Use some of the built-in date functions, like this:

This works just like the first example but will stay useful if we run it next year. You can also give a number to the various startOf/endOf functions if you care about a day, week, month or year other than the current one, like:

This will always give you issues created during the previous full calendar week (Sunday through Saturday).

11. EMPTY And Not Equal Are Not The Same

You can write IS EMPTY in your queries to ask for issues where the field in question has no value specified. But if you’re not a developer or SQL expert you might be surprised by how this relates to the not equal ( != ) operator. Not Equal means “has a value, but not this one” and doesn’t return issues that have no value at all. Let’s say I want to find bugs in my project that have the wrong product specified. My product is Cat Toy Caddy so I type:

That’s great, but as it turns out there aren’t any with a different product. But there are a bunch where we forgot to put anything at all. Let’s try again:

Ahh … there we go. Note the parentheses.

12. Supercharge Your Text Searches

You may have noticed that JIRA doesn’t always seem to find issues that contain the text you’re searching for. Like:

doesn’t find an issue called “Integrate RealtimeBoard With Confluence”. What gives?

JIRA uses Lucene (a popular search engine) for text searches. Lucene uses something called word stemming instead of doing exact text matching. So searching for “customize” will find “customizing” because they are forms of the same stem, but searching for “cust” finds neither. Luckily you can just do this:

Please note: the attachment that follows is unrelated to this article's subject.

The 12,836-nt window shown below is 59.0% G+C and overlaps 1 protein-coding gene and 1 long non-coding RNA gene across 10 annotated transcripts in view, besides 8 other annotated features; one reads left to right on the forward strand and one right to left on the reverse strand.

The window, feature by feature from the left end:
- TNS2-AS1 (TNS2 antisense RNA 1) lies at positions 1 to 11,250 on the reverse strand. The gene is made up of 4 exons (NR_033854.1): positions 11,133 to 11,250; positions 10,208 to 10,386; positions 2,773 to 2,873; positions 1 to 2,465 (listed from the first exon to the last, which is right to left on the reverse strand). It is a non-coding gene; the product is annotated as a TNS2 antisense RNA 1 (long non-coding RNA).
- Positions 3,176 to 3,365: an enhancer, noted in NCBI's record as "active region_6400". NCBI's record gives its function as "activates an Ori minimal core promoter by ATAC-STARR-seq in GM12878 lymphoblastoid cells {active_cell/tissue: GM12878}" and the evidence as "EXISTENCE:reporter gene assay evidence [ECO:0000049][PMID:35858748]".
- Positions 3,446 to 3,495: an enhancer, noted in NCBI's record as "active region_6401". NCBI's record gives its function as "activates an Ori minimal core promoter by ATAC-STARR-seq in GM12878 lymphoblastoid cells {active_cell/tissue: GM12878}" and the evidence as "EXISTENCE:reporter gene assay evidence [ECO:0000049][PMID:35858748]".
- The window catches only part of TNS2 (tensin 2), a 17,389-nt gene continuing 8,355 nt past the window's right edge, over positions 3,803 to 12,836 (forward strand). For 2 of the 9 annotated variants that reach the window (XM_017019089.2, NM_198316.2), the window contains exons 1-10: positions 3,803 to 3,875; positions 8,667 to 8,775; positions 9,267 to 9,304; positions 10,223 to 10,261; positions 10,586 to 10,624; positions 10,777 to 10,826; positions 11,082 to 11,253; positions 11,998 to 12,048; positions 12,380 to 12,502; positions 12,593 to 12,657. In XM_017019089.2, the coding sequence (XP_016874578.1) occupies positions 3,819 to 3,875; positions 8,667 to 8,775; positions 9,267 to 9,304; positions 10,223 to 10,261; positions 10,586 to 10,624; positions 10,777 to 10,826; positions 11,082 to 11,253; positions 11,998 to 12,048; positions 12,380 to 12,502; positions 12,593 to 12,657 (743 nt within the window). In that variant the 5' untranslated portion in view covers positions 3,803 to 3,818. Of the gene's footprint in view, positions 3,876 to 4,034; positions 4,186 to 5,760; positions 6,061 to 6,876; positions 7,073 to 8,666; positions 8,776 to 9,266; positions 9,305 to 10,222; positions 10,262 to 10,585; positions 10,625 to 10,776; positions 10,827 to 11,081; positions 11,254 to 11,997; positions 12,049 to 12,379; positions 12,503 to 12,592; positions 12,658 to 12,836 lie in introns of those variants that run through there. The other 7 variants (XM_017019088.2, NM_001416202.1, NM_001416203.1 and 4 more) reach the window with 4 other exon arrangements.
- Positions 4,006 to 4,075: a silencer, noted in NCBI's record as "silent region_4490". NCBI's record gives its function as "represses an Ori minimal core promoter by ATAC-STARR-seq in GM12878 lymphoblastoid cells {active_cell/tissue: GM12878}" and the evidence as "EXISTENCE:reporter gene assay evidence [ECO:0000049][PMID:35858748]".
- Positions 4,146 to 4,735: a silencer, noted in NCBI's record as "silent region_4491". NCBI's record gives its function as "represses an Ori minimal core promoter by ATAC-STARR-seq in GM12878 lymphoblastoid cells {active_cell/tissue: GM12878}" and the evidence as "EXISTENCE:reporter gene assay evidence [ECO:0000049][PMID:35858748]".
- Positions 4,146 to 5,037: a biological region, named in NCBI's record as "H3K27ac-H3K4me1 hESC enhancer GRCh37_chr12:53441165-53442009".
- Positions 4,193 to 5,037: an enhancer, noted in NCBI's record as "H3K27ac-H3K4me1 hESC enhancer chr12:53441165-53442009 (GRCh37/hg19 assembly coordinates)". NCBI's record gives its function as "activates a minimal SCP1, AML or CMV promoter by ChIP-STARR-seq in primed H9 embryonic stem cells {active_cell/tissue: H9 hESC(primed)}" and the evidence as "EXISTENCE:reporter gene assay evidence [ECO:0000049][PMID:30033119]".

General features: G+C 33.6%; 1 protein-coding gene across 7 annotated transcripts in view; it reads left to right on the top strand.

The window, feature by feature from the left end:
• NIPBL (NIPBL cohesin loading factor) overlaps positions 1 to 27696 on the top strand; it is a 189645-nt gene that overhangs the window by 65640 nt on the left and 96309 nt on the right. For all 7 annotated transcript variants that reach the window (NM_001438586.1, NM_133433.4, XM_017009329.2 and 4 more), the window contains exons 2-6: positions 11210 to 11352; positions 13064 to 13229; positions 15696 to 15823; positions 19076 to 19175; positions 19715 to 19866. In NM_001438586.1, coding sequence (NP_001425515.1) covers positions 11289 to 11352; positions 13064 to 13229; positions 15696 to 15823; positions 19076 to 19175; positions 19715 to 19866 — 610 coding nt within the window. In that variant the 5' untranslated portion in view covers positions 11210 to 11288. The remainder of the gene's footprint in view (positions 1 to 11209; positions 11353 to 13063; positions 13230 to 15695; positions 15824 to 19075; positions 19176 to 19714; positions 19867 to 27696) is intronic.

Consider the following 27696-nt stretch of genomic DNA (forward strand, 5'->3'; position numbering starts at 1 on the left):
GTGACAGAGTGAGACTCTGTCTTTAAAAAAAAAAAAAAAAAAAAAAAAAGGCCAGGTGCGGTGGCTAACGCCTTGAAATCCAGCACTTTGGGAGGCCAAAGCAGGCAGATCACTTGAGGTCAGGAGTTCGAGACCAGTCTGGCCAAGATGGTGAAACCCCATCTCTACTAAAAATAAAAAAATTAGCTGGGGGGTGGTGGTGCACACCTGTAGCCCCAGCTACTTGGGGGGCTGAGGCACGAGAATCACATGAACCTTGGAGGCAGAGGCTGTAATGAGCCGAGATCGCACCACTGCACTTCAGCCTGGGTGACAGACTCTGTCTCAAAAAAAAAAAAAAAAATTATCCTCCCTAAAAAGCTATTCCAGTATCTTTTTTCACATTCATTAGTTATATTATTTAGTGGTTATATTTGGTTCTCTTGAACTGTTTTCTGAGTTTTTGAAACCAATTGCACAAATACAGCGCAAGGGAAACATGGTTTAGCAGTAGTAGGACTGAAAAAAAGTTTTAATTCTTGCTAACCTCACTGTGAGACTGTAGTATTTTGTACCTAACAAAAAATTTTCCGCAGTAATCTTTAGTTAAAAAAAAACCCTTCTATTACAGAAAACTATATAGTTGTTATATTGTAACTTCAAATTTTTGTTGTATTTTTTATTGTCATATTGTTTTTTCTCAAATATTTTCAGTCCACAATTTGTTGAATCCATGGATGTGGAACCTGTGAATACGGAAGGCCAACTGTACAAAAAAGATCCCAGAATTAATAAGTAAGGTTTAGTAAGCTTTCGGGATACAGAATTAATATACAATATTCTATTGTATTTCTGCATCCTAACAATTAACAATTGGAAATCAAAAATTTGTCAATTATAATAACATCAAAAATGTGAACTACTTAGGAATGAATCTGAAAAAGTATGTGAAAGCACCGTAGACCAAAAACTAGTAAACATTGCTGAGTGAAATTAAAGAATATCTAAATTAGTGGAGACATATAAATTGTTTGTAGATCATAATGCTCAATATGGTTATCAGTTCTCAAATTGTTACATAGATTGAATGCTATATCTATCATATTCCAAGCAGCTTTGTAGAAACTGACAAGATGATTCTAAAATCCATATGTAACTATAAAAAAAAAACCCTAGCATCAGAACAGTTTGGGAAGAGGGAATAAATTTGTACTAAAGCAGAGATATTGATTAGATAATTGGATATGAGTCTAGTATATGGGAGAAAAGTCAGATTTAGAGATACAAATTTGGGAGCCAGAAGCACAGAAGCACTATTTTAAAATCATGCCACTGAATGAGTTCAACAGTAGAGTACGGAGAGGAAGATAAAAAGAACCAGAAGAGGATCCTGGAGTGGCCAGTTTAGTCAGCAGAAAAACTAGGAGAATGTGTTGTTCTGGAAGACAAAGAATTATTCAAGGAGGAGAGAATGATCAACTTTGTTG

and now it finds your issue. All we did was 1) add an asterisk to the end of the word to tell JIRA to find anything starting with “conf” and 2) put the text in quotes so the asterisk doesn’t create a query syntax error.

For more advanced text searching tips, see

Just a couple more examples for fun:

Note how in all cases the whole text search including operators like AND and NOT is in quotes.

Whew, That Was a Lot

Hopefully even those of you who have been using JQL for a while found something new.  You should also take a look at some of the popular JQL-related plugins like the JQL Tricks Plugin (Server only) or JQL Search Extensions for Jira (Cloud or Server), which give you even more search options.